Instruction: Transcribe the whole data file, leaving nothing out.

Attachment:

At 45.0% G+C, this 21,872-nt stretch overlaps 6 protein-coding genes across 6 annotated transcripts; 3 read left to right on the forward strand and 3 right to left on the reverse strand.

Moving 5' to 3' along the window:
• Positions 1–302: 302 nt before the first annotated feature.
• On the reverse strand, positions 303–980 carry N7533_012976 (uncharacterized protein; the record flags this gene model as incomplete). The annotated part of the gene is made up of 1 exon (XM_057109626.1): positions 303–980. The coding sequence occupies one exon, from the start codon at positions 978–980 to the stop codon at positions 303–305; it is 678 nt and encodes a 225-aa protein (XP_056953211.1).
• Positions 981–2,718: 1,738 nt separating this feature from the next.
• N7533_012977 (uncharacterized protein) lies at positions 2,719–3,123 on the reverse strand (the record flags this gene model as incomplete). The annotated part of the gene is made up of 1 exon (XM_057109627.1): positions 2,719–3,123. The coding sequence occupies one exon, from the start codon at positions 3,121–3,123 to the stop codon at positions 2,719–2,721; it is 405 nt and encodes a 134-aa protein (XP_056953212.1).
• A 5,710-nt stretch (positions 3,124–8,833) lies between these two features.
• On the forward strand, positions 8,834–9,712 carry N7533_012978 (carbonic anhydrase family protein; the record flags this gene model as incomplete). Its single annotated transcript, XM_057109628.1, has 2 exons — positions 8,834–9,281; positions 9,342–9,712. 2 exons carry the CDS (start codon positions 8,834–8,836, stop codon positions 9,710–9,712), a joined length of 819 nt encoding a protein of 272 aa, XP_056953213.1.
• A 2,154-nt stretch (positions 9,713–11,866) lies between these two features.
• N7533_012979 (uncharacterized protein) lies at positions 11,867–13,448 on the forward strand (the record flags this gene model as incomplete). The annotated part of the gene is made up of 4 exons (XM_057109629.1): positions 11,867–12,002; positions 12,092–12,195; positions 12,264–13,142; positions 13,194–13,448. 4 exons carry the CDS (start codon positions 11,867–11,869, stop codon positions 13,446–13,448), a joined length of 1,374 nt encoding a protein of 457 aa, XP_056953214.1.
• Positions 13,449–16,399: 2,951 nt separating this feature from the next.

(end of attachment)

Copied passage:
At 45.0% G+C, this 21,872-nt stretch overlaps 6 protein-coding genes across 6 annotated transcripts; 3 read left to right on the forward strand and 3 right to left on the reverse strand.

Moving 5' to 3' along the window:
• Positions 1–302: 302 nt before the first annotated feature.
• On the reverse strand, positions 303–980 carry N7533_012976 (uncharacterized protein; the record flags this gene model as incomplete). The annotated part of the gene is made up of 1 exon (XM_057109626.1): positions 303–980. The coding sequence occupies one exon, from the start codon at positions 978–980 to the stop codon at positions 303–305; it is 678 nt and encodes a 225-aa protein (XP_056953211.1).
• Positions 981–2,718: 1,738 nt separating this feature from the next.
• N7533_012977 (uncharacterized protein) lies at positions 2,719–3,123 on the reverse strand (the record flags this gene model as incomplete). The annotated part of the gene is made up of 1 exon (XM_057109627.1): positions 2,719–3,123. The coding sequence occupies one exon, from the start codon at positions 3,121–3,123 to the stop codon at positions 2,719–2,721; it is 405 nt and encodes a 134-aa protein (XP_056953212.1).
• A 5,710-nt stretch (positions 3,124–8,833) lies between these two features.
• On the forward strand, positions 8,834–9,712 carry N7533_012978 (carbonic anhydrase family protein; the record flags this gene model as incomplete). Its single annotated transcript, XM_057109628.1, has 2 exons — positions 8,834–9,281; positions 9,342–9,712. 2 exons carry the CDS (start codon positions 8,834–8,836, stop codon positions 9,710–9,712), a joined length of 819 nt encoding a protein of 272 aa, XP_056953213.1.
• A 2,154-nt stretch (positions 9,713–11,866) lies between these two features.
• N7533_012979 (uncharacterized protein) lies at positions 11,867–13,448 on the forward strand (the record flags this gene model as incomplete). The annotated part of the gene is made up of 4 exons (XM_057109629.1): positions 11,867–12,002; positions 12,092–12,195; positions 12,264–13,142; positions 13,194–13,448. 4 exons carry the CDS (start codon positions 11,867–11,869, stop codon positions 13,446–13,448), a joined length of 1,374 nt encoding a protein of 457 aa, XP_056953214.1.
• Positions 13,449–16,399: 2,951 nt separating this feature from the next.